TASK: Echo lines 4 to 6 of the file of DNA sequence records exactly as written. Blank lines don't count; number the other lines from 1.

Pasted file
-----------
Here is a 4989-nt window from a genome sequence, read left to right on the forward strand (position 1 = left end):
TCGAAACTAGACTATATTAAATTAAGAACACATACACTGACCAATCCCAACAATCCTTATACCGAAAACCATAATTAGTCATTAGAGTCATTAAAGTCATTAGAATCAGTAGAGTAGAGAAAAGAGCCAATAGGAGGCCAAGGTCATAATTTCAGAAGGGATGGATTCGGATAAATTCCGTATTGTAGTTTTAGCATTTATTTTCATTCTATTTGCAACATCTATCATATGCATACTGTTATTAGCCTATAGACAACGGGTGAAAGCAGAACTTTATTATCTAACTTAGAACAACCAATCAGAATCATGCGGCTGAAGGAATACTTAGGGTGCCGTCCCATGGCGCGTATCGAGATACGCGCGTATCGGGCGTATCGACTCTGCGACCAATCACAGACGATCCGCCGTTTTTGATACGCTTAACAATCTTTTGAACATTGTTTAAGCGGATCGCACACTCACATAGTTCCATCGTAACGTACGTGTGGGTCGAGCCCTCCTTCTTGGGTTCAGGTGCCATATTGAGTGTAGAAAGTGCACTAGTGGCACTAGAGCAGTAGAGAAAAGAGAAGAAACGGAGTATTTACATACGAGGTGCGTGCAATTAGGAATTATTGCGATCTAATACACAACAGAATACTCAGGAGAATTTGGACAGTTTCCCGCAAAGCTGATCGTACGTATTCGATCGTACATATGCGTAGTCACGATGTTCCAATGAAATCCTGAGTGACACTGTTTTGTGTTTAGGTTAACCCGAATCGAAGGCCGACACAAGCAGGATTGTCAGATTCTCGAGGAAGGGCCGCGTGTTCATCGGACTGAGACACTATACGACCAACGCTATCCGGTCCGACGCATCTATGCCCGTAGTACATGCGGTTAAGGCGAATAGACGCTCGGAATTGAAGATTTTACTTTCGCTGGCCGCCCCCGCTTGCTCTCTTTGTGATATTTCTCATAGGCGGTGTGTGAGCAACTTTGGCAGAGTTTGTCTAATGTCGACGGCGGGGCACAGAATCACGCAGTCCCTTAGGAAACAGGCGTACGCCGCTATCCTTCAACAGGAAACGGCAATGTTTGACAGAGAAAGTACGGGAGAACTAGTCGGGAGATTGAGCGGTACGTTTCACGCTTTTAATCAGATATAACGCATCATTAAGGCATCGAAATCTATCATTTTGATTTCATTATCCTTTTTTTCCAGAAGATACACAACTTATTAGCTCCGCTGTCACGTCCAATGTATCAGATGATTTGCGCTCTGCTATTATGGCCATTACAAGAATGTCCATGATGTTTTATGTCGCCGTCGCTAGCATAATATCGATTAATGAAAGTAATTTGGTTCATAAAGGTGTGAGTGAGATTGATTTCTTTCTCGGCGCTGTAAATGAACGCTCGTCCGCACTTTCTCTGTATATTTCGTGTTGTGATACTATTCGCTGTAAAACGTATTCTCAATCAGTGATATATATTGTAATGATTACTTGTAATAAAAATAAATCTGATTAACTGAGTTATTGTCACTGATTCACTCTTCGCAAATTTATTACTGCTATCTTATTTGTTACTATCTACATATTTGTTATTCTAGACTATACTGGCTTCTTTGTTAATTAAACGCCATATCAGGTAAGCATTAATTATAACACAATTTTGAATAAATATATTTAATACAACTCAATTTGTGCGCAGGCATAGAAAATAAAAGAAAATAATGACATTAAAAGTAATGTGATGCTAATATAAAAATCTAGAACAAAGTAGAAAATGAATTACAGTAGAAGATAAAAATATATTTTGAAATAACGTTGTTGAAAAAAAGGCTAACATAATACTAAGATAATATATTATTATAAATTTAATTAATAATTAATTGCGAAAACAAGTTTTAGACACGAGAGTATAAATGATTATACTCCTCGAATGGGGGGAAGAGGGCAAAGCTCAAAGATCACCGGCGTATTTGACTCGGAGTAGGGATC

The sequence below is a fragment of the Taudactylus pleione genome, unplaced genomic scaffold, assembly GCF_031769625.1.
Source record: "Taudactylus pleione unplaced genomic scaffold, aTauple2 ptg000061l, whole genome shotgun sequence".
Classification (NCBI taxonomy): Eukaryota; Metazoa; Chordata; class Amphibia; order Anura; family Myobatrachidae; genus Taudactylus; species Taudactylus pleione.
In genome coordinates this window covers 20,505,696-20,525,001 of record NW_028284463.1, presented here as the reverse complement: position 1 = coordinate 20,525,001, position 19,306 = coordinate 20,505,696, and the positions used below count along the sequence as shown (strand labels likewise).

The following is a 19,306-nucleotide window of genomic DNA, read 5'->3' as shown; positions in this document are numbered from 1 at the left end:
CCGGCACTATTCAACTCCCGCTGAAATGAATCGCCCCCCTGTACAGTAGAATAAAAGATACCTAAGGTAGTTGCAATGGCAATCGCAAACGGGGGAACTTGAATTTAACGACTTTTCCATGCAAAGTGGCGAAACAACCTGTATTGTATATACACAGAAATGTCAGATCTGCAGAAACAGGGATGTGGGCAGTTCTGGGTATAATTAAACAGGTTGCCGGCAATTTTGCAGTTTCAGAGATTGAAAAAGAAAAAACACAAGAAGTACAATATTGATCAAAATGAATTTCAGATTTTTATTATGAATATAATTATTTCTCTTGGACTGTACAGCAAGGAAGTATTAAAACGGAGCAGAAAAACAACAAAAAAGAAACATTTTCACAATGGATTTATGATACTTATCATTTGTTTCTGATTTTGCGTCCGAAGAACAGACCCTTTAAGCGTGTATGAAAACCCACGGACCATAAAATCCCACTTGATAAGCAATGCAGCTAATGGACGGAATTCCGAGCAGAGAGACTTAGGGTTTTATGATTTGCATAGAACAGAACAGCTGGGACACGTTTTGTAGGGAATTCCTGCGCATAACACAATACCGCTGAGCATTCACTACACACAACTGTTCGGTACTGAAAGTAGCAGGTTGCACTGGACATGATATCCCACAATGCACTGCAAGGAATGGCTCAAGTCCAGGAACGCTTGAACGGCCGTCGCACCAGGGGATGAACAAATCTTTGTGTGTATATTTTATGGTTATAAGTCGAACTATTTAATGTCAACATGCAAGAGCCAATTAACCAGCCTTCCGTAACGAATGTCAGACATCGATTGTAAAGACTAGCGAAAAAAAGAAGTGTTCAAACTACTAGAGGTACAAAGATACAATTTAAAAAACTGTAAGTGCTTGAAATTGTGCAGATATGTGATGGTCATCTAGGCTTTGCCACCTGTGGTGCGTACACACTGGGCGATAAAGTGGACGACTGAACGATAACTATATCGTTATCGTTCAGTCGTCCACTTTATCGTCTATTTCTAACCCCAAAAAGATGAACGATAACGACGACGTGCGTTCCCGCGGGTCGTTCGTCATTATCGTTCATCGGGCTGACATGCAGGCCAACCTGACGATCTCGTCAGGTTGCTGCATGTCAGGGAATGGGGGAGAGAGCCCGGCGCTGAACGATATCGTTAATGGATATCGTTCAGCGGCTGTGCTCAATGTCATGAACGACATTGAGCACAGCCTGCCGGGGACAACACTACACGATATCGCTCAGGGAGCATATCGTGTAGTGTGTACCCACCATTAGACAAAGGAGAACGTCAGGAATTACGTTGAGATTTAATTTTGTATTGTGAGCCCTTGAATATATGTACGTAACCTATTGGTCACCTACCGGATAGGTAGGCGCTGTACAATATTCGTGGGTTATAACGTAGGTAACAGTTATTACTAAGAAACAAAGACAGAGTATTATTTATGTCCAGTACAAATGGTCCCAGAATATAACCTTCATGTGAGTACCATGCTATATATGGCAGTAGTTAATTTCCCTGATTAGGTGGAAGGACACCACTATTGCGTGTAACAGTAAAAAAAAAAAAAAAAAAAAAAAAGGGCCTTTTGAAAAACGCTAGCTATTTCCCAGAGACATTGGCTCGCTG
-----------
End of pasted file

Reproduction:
Source record: "Taudactylus pleione unplaced genomic scaffold, aTauple2 ptg000061l, whole genome shotgun sequence".
Classification (NCBI taxonomy): Eukaryota; Metazoa; Chordata; class Amphibia; order Anura; family Myobatrachidae; genus Taudactylus; species Taudactylus pleione.
In genome coordinates this window covers 20,505,696-20,525,001 of record NW_028284463.1, presented here as the reverse complement: position 1 = coordinate 20,525,001, position 19,306 = coordinate 20,505,696, and the positions used below count along the sequence as shown (strand labels likewise).